If the guy invited you, then he pays, but bring enough to cover just in case he's at lunch right now.
I hyphenated my and my husband's last names. When I made that decision, I did it because I was reluctant to let go of my name (which is, I don't care what anybody says, a piece of you and your identity). But I also wanted to incorporate my husband's name.
That said, it is a logistical PITA. It's also longer than I'd like and a mouthful. And I also realize that my name just doesn't matter. It really doesn't. Most people I work with use my original last name anyway. I don't need a last name to tell me I'm married -
Just my $0.02 for the confounced fiance.
Carolyn Hax: I'll have the logistical pita, extra sprouts, mayo.
FWIW--The simplicity of names does start to matter if there are kids involved. Not that it's a huge deal even then, but it's not really fair to saddle them with any more confusion than necessary.
Three years ago, husband and I adopted a two-year-old with "special needs" -- lots of love and care required. He has a demanding physical condition, but he is smart as a whip and can overcome his disabilities with lots of work, therapy, etc. But my husband and I opened our love and home knowing this was something we could handle together...
My dear heart was killed in a car crash in September. Now, my family, especially my mother and MIL are saying "told you so" about my son. They tsk-tsk and say he's too much work for one person. My mother even suggested I call the adoption agency to see if they could find another home for them.
Please let me scream at them:
IF YOU'RE NOT GOING TOO HELP GET THE F--- OUT OF MY LIFE!
Carolyn Hax: It's the least I can do.
I'm so sorry about your husband.
Do you have support in another form--ie, is there a group or network out there that you can tap into?
I love your column.
Along the lines of it being difficult to come out -- I recently had a life-altering experience where my boyfriend of several years told me he was gay and that he had known the entire time we had been together. He then followed this statement with a proposal saying that we should get married as long as I was understanding as he had no intention of ever coming out to the public or his family. I of course I was NOT willing to go along with this and walked away from the relationship.
This has been so difficult as we had been very close friends for a while before we started dating and he is very eager to continue this friendship. I do not know what to do. I miss him and want to support him but at the same time I am very hurt and confused... any thought?
Thank you so much -- you brighten my Fridays.
Carolyn Hax: You're welcome, thank you for the kind words.
I think, given the size of the ---- pile this guy just dumped in your lap, you need to give yourself permission to take as long as you need to be hurt and confused. If he doesn't like it, then he's thinking of himself, not you, and so don't let him make you feel guilty. If and when you are ready to try to be his friend--and ONLY then--tell him so and see if he's able to reciprocate.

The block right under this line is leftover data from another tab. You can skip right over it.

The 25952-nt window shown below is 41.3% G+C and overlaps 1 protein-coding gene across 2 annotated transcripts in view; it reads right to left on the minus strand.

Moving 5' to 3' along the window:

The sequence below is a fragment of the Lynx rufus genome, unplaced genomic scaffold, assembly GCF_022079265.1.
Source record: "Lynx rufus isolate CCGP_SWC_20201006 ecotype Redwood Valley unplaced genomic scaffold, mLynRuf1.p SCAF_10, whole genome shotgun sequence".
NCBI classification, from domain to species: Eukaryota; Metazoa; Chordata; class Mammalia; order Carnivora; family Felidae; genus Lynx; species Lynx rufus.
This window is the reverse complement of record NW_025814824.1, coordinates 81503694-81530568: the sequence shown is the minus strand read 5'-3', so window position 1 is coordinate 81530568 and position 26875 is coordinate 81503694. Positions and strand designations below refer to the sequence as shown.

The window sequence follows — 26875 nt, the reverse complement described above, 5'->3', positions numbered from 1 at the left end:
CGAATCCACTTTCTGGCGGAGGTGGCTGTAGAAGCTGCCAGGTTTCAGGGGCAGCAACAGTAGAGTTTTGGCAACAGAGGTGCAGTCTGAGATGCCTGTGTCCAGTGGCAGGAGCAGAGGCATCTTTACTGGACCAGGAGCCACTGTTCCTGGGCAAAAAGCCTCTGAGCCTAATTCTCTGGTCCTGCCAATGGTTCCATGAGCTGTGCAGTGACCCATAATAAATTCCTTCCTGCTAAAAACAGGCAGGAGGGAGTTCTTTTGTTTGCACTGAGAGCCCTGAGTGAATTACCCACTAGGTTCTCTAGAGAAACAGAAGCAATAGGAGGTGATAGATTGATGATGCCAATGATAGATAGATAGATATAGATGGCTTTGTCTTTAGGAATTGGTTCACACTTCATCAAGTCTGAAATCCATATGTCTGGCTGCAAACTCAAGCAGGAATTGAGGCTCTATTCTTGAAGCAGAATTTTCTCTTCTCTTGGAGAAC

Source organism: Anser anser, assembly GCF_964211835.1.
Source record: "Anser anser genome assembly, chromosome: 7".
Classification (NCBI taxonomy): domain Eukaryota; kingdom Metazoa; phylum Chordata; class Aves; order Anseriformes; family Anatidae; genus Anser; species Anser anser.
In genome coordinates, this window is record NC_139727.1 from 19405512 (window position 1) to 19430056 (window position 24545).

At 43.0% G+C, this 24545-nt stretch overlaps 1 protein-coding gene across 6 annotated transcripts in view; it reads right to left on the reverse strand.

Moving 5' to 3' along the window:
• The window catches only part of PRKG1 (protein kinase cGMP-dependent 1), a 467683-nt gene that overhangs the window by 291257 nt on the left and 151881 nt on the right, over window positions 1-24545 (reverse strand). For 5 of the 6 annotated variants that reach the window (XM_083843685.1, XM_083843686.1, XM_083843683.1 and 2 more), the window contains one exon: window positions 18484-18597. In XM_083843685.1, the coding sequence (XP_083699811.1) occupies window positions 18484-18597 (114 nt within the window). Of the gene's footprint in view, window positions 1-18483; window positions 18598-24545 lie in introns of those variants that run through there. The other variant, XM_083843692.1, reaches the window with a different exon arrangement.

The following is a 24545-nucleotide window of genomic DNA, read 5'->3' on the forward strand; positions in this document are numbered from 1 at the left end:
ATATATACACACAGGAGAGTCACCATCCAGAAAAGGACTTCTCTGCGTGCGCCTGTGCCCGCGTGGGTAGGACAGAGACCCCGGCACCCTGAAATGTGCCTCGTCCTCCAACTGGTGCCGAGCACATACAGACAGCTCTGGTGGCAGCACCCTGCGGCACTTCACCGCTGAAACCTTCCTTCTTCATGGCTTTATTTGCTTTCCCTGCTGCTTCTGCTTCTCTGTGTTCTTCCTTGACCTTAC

Parents without Partners. Probably has a web site, national chapters available, do fun things with their kids (ok, they may eye each other, but not the purpose).
Parents Without Partners
Carolyn Hax: Thanks, I was hoping someone out there had ideas.
If your own mother and mother-in-law are suggesting you get rid of your son because it no longer seems convenient, that speaks volumes about the degree to which they consider your child to be their grandchild. Special needs or no, he's better off without them in his life, and, as hard as it seems, so are you. But -- be the bigger person, and leave the door open. Just don't let them in if they can't accept you.
My heart goes out to you, and thoughts and prayers are with you.
Carolyn Hax: Hard indeed, but I agree, thanks. Especially the part about leaving the door open for when they relocate their humanity.
Isn't it amazing that the two lovely people who adopted the special needs child were raised by such selfish parents?
Carolyn Hax: Some kids mimic their parents' flaws, some go out of their way not to. Awareness is good (That, or a good boarding kindergarten.)
My boyfriend and best friend of a year and some
dumped me to ask out girl in my dorm.
(She didn't ask him to -- she's a nice girl,
and not, I think, even interested in him.)
I've been quite frustrated (and frustrating,
I'm sure): he says he wants to be friends,
but he blows me off.
What's a girl to do? Both of them are
friends with all of my friends. I'm mad
and hurt (possibly more than the situation
warrants), but don't want to be an a-hat.
Carolyn Hax: He doesn't want to be friends, he wants a get-out-of-guilt-free card. Give it to him. See him as the annoying guy who comes in the same package as your friends, kind of like the orange-marshmallow-filled thing that they always put in a box of otherwise edible chocolates.
I've had a lot of problems in my family and now that I'm married and have a great life for myself, I've found that these problems have come back to haunt me. So I decided to just get on with my life and make myself happy and by doing so I have really limited my contact with my family. They put me down a lot and I just don't want to hear it anymore. Certain things they say just hit me so hard and bring up so much old hurt that I don't want to be hurt by anymore. Lately, my mom and siblings have questioned why I'm never around and seem to be either getting upset about that or just happy to have another thing to complain about to me. Do I owe them an explanation? Please answer online today... I've got a family function to go to this weekend, oh boy! Thanks!